The Rolls-Royce Waterspeed Collection
“I think Charles Rolls would have loved this vehicle. He would have been fully in tune with Sir Malcolm Campbell’s spirit of endeavour.” – Giles Taylor, Director of Design, Rolls-Royce Motor Cars.
The power of nature and the power created by man lie at the heart of Rolls-Royce Motor Car’s inspiration for Waterspeed. The calm surface and blue waters of the 42 mile long Lake Maggiore – the second largest lake in Italy – belie the power that created this Alpine fissure, whilst the legendary 2,300bhp 36.5-litre V12 Rolls-Royce R aero engine that rent its surface as Sir Malcolm set his water-speed record were the designer’s key influences. The final piece of the puzzle was the original concept for the Phantom Drophead Coupé – to “bring the outside in” by creating a social space enabling occupants to embrace the elements using sumptuous and relevant materials. Waterspeed is the most radical interpretation of this approach to date.
The Maggiore Blue colour scheme, specially created by Rolls-Royce’s Bespoke team, flows like water over all the surfaces of Waterspeed, outside and in. It adorns the boat-like lines of the Phantom Drophead Coupé’s exterior – the closest of any car design to the classic Riva speedboats influenced by Pietro Riva’s earliest designs, themselves created in the Italian Lakes – and extends to the blue highlights on the 21-inch alloy wheels. A new imagining of a Bluebird logo has also been designed by the Bespoke team at Goodwood and becomes part of the coachline that adorns the sides of Waterspeed in a contrasting blue.
Maggiore Blue also permeates the interior of Waterspeed. Rolls-Royce Motor Car’s first ever two-tone steering wheel is enrobed in the blueleather, as are highlights around the cabin such as the piping on the seats, dashboard top, cup holder surround and door accents.
In addition, Maggiore Blue also brings a new twist to the famous power reserve gauge, another of those trademark Rolls-Royce design cues that raises a smile as it casually reveals the enormous power potential at a driver’s disposal. Blue accents on Waterspeed’s power reserve gauge invite the driver to go ‘into the blue’ as Sir Malcolm Campbell did many times in pursuit of his world speed records.
But this unique colour treatment also creates the pièce de la résistance of Waterspeed, as it envelops its 453bhp 6.75-litre V12 engine – a first for Rolls-Royce. This echoes how Campbell’s engineers always painted Bluebird’s legendary 2,300bhp 36.5-litre V12 Rolls-Royce R aero engine that smashed all those records on air, land and, of course, water.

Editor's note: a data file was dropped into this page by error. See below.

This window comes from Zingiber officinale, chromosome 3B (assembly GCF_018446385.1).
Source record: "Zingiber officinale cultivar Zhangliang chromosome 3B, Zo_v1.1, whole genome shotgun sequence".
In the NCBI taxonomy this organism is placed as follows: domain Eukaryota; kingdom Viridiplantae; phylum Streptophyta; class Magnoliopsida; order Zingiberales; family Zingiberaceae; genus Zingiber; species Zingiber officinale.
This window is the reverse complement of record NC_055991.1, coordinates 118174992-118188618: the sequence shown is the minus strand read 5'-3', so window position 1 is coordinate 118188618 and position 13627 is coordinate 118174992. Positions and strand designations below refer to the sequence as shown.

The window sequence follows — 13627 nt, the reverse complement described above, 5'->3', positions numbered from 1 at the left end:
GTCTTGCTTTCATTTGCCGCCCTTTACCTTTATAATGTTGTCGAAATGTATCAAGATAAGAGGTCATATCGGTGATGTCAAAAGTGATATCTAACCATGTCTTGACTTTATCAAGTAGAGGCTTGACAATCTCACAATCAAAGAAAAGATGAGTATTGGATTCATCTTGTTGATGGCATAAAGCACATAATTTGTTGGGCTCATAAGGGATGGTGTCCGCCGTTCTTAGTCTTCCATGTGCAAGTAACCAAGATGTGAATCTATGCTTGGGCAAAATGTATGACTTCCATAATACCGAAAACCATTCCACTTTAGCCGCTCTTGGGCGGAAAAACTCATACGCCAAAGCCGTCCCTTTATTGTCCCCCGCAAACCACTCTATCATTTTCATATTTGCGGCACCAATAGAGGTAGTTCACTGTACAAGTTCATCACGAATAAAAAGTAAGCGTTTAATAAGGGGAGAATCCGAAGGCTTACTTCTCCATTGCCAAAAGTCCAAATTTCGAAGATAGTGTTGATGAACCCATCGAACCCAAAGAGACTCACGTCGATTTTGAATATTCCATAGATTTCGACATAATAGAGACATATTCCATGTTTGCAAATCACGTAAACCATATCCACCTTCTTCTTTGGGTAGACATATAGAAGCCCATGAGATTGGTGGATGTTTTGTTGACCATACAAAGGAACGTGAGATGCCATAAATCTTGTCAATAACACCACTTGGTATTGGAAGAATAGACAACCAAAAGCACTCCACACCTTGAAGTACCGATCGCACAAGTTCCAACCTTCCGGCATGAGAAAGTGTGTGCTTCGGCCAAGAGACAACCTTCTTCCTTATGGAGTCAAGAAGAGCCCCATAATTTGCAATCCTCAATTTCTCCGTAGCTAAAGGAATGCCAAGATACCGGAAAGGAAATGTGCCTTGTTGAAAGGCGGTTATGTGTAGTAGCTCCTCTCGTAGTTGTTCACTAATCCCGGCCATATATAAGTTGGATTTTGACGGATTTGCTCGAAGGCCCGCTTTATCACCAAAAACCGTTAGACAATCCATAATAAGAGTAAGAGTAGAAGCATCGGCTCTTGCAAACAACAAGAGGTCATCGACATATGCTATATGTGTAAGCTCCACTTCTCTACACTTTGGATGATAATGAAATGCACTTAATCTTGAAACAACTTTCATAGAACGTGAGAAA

Contrasting the water-like flow of this vivid blue hue around the car is the viscous ebb of metal surfaces. Brushed steel bonnet, windscreen A-frame, cockpit surround and rear deck, as well as interior features, evoke both the sometimes steel grey skies over Lake Maggiore experienced by Campbell’s crew in those September days on the eve of war, but also the shocking modernity a craft such as K3 brought to the early 20th century.
“Steel was itself used extensively on these groundbreaking craft so we wanted metal to be the dominant application,” comments Alex Innes, Bespoke Designer at Rolls-Royce Motor Cars.
Inside Phantom Drophead Coupé Waterspeed, the aluminium dashboard fascia, laser-etched door armrest cappings, aluminium transmission tunnel and centre console, ‘Windchill Grey’ leather upholstery and polished aluminium cupholders evoke the modernity of this endeavour and further highlight the capabilities of the Bespoke team at the Home of Rolls-Royce in Goodwood. Finally, bookmatched Abachi wood veneer beneath the fascia on the dashboard evokes the sense of a boat effortlessly gliding through water at pace.
Not content with simply evoking Campbell’s achievements through colour and materials, Rolls-Royce’s Bespoke team has, in the grand tradition of Sir Henry Royce and indeed Sir Malcolm Campbell, gone many extra miles.